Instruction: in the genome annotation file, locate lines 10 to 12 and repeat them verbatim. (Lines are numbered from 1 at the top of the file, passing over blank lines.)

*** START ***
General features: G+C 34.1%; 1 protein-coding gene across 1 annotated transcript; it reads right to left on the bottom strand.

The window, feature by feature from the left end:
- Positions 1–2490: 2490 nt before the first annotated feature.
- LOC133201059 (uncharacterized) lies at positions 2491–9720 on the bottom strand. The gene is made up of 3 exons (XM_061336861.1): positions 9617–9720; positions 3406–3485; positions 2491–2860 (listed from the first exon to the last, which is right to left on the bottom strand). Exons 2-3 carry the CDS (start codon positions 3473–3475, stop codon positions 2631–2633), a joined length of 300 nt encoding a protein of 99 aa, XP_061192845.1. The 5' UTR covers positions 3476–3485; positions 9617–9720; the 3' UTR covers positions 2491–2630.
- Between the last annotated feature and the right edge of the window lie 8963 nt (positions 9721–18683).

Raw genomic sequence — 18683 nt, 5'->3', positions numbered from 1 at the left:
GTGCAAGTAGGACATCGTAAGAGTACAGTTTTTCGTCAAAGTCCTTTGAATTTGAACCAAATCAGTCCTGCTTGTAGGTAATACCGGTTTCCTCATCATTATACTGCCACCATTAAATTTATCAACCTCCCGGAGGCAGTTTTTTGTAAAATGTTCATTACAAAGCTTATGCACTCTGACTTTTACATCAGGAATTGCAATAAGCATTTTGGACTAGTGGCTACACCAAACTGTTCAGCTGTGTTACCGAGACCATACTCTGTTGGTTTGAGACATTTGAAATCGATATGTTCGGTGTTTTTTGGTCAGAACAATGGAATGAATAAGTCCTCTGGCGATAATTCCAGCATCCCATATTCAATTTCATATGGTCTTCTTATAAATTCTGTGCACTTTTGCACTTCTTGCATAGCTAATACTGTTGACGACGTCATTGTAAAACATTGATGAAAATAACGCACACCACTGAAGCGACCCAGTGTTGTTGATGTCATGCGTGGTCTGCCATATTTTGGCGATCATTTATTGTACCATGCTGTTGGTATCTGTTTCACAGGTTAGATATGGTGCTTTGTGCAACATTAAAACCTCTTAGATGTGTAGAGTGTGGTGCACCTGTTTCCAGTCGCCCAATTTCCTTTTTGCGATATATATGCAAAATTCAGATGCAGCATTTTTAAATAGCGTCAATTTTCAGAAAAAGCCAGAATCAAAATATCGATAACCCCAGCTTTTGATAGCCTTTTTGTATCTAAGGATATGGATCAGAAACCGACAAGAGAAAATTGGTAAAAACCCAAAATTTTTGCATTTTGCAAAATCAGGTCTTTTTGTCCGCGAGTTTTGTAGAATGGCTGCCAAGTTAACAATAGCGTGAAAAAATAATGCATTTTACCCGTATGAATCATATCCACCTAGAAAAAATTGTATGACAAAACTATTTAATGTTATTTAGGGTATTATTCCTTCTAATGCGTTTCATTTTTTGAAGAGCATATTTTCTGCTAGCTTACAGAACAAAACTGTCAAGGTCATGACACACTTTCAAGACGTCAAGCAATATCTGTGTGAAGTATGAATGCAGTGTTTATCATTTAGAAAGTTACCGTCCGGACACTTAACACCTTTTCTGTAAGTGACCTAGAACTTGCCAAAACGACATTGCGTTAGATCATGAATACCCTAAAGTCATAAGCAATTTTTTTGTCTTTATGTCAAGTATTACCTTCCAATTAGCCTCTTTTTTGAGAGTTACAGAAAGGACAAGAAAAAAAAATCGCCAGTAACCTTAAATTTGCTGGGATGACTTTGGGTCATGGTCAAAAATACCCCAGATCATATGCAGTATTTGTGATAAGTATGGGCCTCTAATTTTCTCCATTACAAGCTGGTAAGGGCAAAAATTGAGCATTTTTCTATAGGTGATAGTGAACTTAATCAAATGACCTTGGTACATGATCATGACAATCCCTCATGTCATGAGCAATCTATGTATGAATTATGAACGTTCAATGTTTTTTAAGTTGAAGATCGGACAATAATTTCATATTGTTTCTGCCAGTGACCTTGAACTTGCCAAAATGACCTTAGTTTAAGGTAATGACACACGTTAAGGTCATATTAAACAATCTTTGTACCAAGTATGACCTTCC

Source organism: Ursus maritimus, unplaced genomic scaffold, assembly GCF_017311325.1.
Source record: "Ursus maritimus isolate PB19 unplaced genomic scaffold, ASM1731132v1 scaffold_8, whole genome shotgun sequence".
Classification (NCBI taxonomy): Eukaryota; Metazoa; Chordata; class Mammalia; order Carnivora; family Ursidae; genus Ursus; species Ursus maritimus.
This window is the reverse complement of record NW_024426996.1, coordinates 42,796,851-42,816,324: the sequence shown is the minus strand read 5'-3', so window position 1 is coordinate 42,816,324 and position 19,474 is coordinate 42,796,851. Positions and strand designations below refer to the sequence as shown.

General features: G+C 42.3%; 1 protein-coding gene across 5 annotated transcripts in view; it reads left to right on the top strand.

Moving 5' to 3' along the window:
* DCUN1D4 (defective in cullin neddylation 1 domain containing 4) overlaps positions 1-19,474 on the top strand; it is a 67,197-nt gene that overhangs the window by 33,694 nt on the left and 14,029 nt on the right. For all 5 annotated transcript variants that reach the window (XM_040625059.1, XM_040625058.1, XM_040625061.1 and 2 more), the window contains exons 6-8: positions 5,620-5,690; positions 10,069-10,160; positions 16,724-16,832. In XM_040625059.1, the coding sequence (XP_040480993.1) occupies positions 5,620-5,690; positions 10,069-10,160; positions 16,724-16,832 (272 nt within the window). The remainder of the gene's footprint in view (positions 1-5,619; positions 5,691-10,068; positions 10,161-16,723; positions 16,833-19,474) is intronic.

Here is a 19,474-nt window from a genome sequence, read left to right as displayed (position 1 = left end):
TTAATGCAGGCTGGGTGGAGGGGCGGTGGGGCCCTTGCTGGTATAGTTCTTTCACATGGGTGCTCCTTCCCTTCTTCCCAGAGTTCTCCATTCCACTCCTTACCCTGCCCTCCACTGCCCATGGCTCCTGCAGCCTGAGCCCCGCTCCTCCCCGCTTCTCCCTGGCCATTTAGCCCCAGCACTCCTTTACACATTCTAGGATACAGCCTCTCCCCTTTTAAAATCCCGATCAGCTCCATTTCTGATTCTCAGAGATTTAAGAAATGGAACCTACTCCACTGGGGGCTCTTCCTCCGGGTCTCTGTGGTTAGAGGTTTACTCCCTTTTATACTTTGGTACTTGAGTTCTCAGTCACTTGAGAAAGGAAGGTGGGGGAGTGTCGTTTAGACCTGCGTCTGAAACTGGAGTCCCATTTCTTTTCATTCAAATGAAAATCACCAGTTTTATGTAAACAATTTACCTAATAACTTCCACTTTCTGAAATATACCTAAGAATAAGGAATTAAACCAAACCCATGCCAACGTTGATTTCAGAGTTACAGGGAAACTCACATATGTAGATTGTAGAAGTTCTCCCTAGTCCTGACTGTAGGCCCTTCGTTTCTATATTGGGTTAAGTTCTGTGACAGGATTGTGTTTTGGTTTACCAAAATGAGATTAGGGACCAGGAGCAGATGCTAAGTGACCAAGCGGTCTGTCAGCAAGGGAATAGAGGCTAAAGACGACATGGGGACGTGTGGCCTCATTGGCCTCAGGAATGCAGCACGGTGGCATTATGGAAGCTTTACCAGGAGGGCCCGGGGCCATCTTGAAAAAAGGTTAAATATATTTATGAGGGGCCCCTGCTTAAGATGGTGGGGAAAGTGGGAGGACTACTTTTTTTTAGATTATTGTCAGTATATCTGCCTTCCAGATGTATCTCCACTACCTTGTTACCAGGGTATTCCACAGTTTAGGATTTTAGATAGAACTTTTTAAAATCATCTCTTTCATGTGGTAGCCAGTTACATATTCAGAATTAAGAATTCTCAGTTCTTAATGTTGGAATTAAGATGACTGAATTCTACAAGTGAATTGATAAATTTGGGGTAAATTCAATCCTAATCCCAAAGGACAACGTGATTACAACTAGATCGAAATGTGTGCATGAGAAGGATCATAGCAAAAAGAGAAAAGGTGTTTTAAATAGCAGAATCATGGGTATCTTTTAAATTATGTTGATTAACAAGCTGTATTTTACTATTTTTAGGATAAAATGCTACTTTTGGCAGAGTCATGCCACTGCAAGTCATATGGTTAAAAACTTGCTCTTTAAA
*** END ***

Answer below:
Classification (NCBI taxonomy): Eukaryota; Metazoa; Chordata; class Mammalia; order Carnivora; family Ursidae; genus Ursus; species Ursus maritimus.
This window is the reverse complement of record NW_024426996.1, coordinates 42,796,851-42,816,324: the sequence shown is the minus strand read 5'-3', so window position 1 is coordinate 42,816,324 and position 19,474 is coordinate 42,796,851. Positions and strand designations below refer to the sequence as shown.

General features: G+C 42.3%; 1 protein-coding gene across 5 annotated transcripts in view; it reads left to right on the top strand.